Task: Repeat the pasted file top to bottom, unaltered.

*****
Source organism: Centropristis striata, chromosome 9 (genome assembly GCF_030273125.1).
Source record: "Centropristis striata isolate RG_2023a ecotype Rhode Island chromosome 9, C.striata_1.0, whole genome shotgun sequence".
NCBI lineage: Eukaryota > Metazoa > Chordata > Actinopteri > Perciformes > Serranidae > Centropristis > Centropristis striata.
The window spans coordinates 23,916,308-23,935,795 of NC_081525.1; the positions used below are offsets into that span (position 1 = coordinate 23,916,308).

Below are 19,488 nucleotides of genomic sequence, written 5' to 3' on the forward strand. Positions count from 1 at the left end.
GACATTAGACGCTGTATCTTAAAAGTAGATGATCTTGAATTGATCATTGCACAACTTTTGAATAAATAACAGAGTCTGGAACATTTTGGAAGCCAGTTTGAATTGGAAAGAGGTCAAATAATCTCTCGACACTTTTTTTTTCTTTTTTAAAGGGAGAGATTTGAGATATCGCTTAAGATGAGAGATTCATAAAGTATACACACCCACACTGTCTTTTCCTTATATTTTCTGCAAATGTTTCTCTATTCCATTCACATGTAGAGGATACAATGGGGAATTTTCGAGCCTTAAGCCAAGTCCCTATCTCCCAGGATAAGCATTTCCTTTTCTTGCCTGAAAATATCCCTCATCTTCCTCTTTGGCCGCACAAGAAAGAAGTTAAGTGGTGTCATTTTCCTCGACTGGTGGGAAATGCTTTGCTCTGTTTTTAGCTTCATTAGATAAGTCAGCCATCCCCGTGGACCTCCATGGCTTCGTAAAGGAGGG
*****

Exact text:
Source organism: Centropristis striata, chromosome 9 (genome assembly GCF_030273125.1).
Source record: "Centropristis striata isolate RG_2023a ecotype Rhode Island chromosome 9, C.striata_1.0, whole genome shotgun sequence".
NCBI lineage: Eukaryota > Metazoa > Chordata > Actinopteri > Perciformes > Serranidae > Centropristis > Centropristis striata.
The window spans coordinates 23,916,308-23,935,795 of NC_081525.1; the positions used below are offsets into that span (position 1 = coordinate 23,916,308).

Below are 19,488 nucleotides of genomic sequence, written 5' to 3' on the forward strand. Positions count from 1 at the left end.
GACATTAGACGCTGTATCTTAAAAGTAGATGATCTTGAATTGATCATTGCACAACTTTTGAATAAATAACAGAGTCTGGAACATTTTGGAAGCCAGTTTGAATTGGAAAGAGGTCAAATAATCTCTCGACACTTTTTTTTTCTTTTTTAAAGGGAGAGATTTGAGATATCGCTTAAGATGAGAGATTCATAAAGTATACACACCCACACTGTCTTTTCCTTATATTTTCTGCAAATGTTTCTCTATTCCATTCACATGTAGAGGATACAATGGGGAATTTTCGAGCCTTAAGCCAAGTCCCTATCTCCCAGGATAAGCATTTCCTTTTCTTGCCTGAAAATATCCCTCATCTTCCTCTTTGGCCGCACAAGAAAGAAGTTAAGTGGTGTCATTTTCCTCGACTGGTGGGAAATGCTTTGCTCTGTTTTTAGCTTCATTAGATAAGTCAGCCATCCCCGTGGACCTCCATGGCTTCGTAAAGGAGGG